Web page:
I wouldn't consider that poem a sonnet; you're right that it has the feel of a sonnet, though not the structure. I tend not to think of form until I'm at least a draft or two into a piece. Once I have a draft down that is getting the effect or spiritual resonance I'm after, I try to distance myself from the poem and see what aspects of potential formal gratification seem to be offered by the poem. That piece seemed to want to rhyme, and since I love rhyme when it throws itself my way, I tried to capitalize on what the poem was offering on its own. I wrote that poem for my daughter's graduation from college, and I wanted it to be a kind of appreciation for the person she had mysteriously become, apparently while I wasn't looking. So I was pleased that it came out as a rather traditional sounding tribute to her at a very important point in her life. Sometimes formal elements complement a piece, and I try for that advantage. Forcing a form never works for me. When I just have the craftsman's urge to write something that scans and rhymes for its own sake, I'll usually write a song instead of a poem.
Could you discuss the role of dialogue in “Explanations for the Night?”
One thing I've noticed after writing for so many years is that most of the poems I don't mind claiming as my own are little narratives, stories. I don't have a strong lyrical gift, though heaven knows I wish I did. Well, when you're writing narrative, dialogue is extremely important. If I can catch exactly how characters talk—exactly—I feel like I'm really beginning to understand them at a deep psychological level.
I didn't grow up in an environment that lent itself to highbrow literary enrichment. But I had the wonderful advantage of growing up in an extended family in which people would sit around the table and drink coffee and eat pie and tell stories, often the same ones over and over. As they did so, I would sit and listen to how their voices changed, the tones and the rhythms, as the stories became richer. If I can catch the memory of the voices and get them on the page, the rest of the writing takes care of itself. If the finished piece communicates the feeling it gives me to somebody beyond me, I'm happy. And, for what it's worth, I can usually publish it.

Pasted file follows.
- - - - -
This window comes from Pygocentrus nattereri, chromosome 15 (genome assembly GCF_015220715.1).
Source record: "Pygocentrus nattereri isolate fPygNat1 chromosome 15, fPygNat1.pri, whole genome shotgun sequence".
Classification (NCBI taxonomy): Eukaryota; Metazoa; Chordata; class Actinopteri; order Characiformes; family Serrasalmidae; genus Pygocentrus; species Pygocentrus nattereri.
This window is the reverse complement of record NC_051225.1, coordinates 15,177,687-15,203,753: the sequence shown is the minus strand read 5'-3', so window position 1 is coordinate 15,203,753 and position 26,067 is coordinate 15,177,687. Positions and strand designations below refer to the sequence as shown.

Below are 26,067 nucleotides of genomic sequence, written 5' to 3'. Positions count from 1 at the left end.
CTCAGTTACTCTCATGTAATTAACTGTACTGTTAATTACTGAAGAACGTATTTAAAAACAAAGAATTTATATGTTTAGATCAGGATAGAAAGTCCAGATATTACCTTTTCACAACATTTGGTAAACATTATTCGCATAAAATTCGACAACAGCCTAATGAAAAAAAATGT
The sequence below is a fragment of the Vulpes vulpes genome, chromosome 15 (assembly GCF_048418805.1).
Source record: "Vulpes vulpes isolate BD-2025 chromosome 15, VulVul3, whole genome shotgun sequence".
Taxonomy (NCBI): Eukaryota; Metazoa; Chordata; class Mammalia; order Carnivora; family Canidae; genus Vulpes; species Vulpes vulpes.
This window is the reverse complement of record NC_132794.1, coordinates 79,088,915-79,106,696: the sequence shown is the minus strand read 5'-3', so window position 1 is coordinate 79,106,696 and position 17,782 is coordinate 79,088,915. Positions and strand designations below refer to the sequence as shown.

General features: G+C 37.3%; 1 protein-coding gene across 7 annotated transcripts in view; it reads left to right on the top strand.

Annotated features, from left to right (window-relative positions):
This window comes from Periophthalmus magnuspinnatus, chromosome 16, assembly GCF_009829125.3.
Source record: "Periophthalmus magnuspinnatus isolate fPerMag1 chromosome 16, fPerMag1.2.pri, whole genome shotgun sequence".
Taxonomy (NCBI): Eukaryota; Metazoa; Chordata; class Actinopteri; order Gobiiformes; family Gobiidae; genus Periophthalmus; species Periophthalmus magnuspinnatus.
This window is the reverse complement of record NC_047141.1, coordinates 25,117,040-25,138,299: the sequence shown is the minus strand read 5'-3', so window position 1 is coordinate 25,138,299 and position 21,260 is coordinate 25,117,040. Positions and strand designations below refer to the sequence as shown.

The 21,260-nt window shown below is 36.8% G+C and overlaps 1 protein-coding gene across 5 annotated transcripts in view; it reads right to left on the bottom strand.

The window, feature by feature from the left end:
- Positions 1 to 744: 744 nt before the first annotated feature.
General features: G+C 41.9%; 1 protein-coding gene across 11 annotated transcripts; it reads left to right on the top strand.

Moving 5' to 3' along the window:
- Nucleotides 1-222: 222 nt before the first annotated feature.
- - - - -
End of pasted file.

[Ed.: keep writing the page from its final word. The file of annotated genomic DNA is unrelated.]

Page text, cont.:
Many unpublished writers find the publishing process overwhelming and may not even know where to start. As a writer who has had his work published in over a hundred publications, what do you believe are the top three things writers can do to improve their submissions’ acceptance rates?
The first one is easy: write a lot. The more you write, the better your poems will be and, just as importantly, the more poems you'll have to choose from when you're putting those little packets together.
Second, read a lot of contemporary poems in the little magazines. Just as you can't write a hit song if you don't listen to the radio, you can't write poems publishable in the little mags if you don't read the little mags. Wannabe songwriters listen to their target music all the time, but I often find that my poetry students read very little among their contemporaries. When you think about it, that's silly. I often tell my new students to list their five favorite contemporary poets. Many can't come up with five. Fortunately that's a weakness that's easy to remedy. Read.
Third, keep the "business" part of your psyche separate from the part that makes the poems. If you don't, you'll take every rejection of your poems as a rejection of your artistic being, and your soul will get bruised—or worse, calloused—pretty quickly. When I'm putting my submission packets together, I don't use my poet's heart. I become a door-to-door salesman for a few hours or days. I try to be as cold and productive as I can be. Once those submissions go into the mail, I can go back to being a poet.
The Worcester Review would like to thank William Jolliff for contributing to volume XXXV and for participating in the online blog series.